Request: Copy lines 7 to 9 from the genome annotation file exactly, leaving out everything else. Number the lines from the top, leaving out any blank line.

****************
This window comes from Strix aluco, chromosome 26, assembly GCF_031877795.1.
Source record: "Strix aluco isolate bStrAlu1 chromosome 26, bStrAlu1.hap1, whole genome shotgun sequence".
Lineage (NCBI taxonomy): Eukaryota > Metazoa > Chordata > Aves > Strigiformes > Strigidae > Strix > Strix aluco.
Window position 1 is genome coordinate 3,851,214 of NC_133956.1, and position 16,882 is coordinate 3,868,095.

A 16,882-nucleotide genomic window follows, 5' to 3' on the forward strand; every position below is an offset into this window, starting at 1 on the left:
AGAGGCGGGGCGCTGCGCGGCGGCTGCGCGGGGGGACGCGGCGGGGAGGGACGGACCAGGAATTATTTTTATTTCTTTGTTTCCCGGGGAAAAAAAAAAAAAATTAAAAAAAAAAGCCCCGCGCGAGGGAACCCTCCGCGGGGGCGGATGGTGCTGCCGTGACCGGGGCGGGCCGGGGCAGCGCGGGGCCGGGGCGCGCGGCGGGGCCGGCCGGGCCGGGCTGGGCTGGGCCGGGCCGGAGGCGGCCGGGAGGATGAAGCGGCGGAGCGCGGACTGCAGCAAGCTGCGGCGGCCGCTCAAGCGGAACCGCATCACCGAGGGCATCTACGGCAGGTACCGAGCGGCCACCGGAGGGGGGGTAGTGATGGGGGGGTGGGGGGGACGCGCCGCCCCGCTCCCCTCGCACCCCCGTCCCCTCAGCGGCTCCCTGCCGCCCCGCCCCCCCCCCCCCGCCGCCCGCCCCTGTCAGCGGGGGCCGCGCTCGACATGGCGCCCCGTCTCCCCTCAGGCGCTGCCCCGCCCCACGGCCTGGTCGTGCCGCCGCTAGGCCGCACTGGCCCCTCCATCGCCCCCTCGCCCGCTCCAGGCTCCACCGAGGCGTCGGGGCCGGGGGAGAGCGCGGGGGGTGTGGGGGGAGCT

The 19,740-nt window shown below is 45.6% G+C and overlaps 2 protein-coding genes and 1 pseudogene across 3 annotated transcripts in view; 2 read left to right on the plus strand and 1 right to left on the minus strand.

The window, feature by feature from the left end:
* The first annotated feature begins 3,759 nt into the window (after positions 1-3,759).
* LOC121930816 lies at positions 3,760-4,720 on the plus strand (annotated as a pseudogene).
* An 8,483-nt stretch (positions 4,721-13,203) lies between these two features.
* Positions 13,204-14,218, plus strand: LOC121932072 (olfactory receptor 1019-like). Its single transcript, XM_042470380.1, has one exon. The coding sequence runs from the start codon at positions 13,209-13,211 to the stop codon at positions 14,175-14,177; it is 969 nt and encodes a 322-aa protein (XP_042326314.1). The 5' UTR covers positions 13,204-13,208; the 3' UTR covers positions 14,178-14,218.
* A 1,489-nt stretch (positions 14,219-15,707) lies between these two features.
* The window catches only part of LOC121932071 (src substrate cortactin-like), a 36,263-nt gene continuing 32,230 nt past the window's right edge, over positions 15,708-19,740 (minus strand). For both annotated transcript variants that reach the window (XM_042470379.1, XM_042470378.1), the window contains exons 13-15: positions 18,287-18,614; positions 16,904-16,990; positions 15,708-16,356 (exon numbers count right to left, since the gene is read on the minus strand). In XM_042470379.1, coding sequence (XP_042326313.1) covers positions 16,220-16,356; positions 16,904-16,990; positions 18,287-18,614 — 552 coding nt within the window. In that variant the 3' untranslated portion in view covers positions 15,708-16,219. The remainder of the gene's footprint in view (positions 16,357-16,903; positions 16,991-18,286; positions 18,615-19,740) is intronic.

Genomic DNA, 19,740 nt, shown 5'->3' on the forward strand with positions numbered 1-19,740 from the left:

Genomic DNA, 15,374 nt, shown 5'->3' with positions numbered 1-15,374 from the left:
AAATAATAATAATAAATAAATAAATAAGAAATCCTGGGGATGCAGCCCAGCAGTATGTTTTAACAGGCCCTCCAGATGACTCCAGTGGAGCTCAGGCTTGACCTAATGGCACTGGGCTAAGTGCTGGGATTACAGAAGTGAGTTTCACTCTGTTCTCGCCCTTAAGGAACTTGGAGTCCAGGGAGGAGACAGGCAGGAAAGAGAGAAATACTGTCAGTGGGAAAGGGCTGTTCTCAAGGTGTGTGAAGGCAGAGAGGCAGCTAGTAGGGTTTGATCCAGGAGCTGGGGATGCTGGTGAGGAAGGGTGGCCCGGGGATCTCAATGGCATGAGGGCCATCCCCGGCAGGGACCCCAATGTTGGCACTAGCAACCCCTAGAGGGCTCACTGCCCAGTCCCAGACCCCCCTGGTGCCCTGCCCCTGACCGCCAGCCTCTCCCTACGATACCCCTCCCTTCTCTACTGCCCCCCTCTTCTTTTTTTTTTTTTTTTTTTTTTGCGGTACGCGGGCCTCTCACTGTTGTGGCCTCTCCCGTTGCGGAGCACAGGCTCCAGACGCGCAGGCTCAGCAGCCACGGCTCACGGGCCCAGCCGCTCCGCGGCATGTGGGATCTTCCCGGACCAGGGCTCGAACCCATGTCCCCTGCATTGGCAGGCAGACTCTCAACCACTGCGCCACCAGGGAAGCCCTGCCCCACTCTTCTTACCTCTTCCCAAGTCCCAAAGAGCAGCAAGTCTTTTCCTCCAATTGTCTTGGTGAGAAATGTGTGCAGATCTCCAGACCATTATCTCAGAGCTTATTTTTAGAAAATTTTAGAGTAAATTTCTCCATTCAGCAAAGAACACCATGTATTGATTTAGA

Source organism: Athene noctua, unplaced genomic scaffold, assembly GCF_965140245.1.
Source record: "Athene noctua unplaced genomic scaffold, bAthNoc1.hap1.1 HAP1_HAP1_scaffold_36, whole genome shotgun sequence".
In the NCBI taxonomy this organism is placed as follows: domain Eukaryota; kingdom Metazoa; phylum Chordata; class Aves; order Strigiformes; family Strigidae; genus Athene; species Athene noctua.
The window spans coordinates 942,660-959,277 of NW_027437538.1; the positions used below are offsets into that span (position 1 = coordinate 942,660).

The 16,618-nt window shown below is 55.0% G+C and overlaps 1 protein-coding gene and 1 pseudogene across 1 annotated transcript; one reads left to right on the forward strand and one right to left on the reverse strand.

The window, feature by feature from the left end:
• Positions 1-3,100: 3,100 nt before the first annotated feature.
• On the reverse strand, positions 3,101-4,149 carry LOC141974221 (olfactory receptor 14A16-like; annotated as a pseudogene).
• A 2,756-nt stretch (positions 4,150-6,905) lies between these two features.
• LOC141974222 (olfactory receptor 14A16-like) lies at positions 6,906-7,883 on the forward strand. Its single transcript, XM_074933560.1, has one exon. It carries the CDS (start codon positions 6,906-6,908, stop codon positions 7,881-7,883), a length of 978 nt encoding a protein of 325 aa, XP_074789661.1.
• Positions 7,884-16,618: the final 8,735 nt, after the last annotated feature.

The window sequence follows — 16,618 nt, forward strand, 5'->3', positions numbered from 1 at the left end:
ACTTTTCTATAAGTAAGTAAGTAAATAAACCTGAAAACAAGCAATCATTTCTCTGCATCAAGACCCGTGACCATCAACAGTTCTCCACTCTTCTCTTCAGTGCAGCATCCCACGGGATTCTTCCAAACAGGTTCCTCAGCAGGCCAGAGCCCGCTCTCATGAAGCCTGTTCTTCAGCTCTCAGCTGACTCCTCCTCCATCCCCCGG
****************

The 19,740-nt window shown below is 45.6% G+C and overlaps 2 protein-coding genes and 1 pseudogene across 3 annotated transcripts in view; 2 read left to right on the plus strand and 1 right to left on the minus strand.

The window, feature by feature from the left end:
* The first annotated feature begins 3,759 nt into the window (after positions 1-3,759).